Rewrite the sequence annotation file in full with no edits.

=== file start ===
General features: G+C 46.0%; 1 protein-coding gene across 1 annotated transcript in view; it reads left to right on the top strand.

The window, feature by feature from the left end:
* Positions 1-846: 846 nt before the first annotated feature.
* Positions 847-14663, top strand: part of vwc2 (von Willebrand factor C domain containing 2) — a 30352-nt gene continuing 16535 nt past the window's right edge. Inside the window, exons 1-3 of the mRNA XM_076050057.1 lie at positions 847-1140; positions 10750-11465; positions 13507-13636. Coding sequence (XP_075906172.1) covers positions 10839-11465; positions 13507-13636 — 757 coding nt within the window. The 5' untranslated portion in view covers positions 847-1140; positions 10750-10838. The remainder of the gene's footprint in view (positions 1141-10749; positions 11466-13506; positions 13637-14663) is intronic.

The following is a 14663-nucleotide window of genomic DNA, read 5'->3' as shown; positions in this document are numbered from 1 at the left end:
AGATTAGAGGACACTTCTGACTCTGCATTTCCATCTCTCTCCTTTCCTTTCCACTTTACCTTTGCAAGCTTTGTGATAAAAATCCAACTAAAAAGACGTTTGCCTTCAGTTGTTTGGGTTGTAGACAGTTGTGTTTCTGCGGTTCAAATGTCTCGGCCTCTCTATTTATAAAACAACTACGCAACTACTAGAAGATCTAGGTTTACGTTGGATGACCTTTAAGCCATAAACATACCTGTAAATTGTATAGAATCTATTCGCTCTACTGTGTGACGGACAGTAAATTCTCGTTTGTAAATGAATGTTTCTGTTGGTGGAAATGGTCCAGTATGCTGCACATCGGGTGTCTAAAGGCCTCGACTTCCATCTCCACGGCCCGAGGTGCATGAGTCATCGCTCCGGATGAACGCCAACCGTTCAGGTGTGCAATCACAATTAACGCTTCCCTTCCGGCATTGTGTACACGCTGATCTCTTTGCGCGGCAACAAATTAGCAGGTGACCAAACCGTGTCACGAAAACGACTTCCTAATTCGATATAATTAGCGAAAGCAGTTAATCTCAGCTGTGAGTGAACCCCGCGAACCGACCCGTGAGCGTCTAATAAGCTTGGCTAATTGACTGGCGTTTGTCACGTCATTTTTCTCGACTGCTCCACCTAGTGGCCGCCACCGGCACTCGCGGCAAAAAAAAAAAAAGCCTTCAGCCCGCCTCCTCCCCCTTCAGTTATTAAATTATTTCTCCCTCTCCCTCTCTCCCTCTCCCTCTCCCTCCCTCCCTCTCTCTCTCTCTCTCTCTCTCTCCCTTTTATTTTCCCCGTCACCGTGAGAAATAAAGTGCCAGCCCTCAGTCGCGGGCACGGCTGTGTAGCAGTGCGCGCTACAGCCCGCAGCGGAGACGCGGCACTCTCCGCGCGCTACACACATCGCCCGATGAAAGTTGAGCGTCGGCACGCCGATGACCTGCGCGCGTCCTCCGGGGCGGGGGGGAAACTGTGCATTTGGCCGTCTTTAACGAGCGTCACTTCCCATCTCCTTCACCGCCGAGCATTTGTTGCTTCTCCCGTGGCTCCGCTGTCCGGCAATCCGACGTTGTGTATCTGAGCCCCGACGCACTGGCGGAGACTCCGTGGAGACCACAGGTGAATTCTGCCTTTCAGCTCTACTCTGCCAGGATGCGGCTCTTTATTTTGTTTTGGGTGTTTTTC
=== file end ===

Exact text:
General features: G+C 46.0%; 1 protein-coding gene across 1 annotated transcript in view; it reads left to right on the top strand.

The window, feature by feature from the left end:
* Positions 1-846: 846 nt before the first annotated feature.
* Positions 847-14663, top strand: part of vwc2 (von Willebrand factor C domain containing 2) — a 30352-nt gene continuing 16535 nt past the window's right edge. Inside the window, exons 1-3 of the mRNA XM_076050057.1 lie at positions 847-1140; positions 10750-11465; positions 13507-13636. Coding sequence (XP_075906172.1) covers positions 10839-11465; positions 13507-13636 — 757 coding nt within the window. The 5' untranslated portion in view covers positions 847-1140; positions 10750-10838. The remainder of the gene's footprint in view (positions 1141-10749; positions 11466-13506; positions 13637-14663) is intronic.

The following is a 14663-nucleotide window of genomic DNA, read 5'->3' as shown; positions in this document are numbered from 1 at the left end:
AGATTAGAGGACACTTCTGACTCTGCATTTCCATCTCTCTCCTTTCCTTTCCACTTTACCTTTGCAAGCTTTGTGATAAAAATCCAACTAAAAAGACGTTTGCCTTCAGTTGTTTGGGTTGTAGACAGTTGTGTTTCTGCGGTTCAAATGTCTCGGCCTCTCTATTTATAAAACAACTACGCAACTACTAGAAGATCTAGGTTTACGTTGGATGACCTTTAAGCCATAAACATACCTGTAAATTGTATAGAATCTATTCGCTCTACTGTGTGACGGACAGTAAATTCTCGTTTGTAAATGAATGTTTCTGTTGGTGGAAATGGTCCAGTATGCTGCACATCGGGTGTCTAAAGGCCTCGACTTCCATCTCCACGGCCCGAGGTGCATGAGTCATCGCTCCGGATGAACGCCAACCGTTCAGGTGTGCAATCACAATTAACGCTTCCCTTCCGGCATTGTGTACACGCTGATCTCTTTGCGCGGCAACAAATTAGCAGGTGACCAAACCGTGTCACGAAAACGACTTCCTAATTCGATATAATTAGCGAAAGCAGTTAATCTCAGCTGTGAGTGAACCCCGCGAACCGACCCGTGAGCGTCTAATAAGCTTGGCTAATTGACTGGCGTTTGTCACGTCATTTTTCTCGACTGCTCCACCTAGTGGCCGCCACCGGCACTCGCGGCAAAAAAAAAAAAAGCCTTCAGCCCGCCTCCTCCCCCTTCAGTTATTAAATTATTTCTCCCTCTCCCTCTCTCCCTCTCCCTCTCCCTCCCTCCCTCTCTCTCTCTCTCTCTCTCTCTCCCTTTTATTTTCCCCGTCACCGTGAGAAATAAAGTGCCAGCCCTCAGTCGCGGGCACGGCTGTGTAGCAGTGCGCGCTACAGCCCGCAGCGGAGACGCGGCACTCTCCGCGCGCTACACACATCGCCCGATGAAAGTTGAGCGTCGGCACGCCGATGACCTGCGCGCGTCCTCCGGGGCGGGGGGGAAACTGTGCATTTGGCCGTCTTTAACGAGCGTCACTTCCCATCTCCTTCACCGCCGAGCATTTGTTGCTTCTCCCGTGGCTCCGCTGTCCGGCAATCCGACGTTGTGTATCTGAGCCCCGACGCACTGGCGGAGACTCCGTGGAGACCACAGGTGAATTCTGCCTTTCAGCTCTACTCTGCCAGGATGCGGCTCTTTATTTTGTTTTGGGTGTTTTTC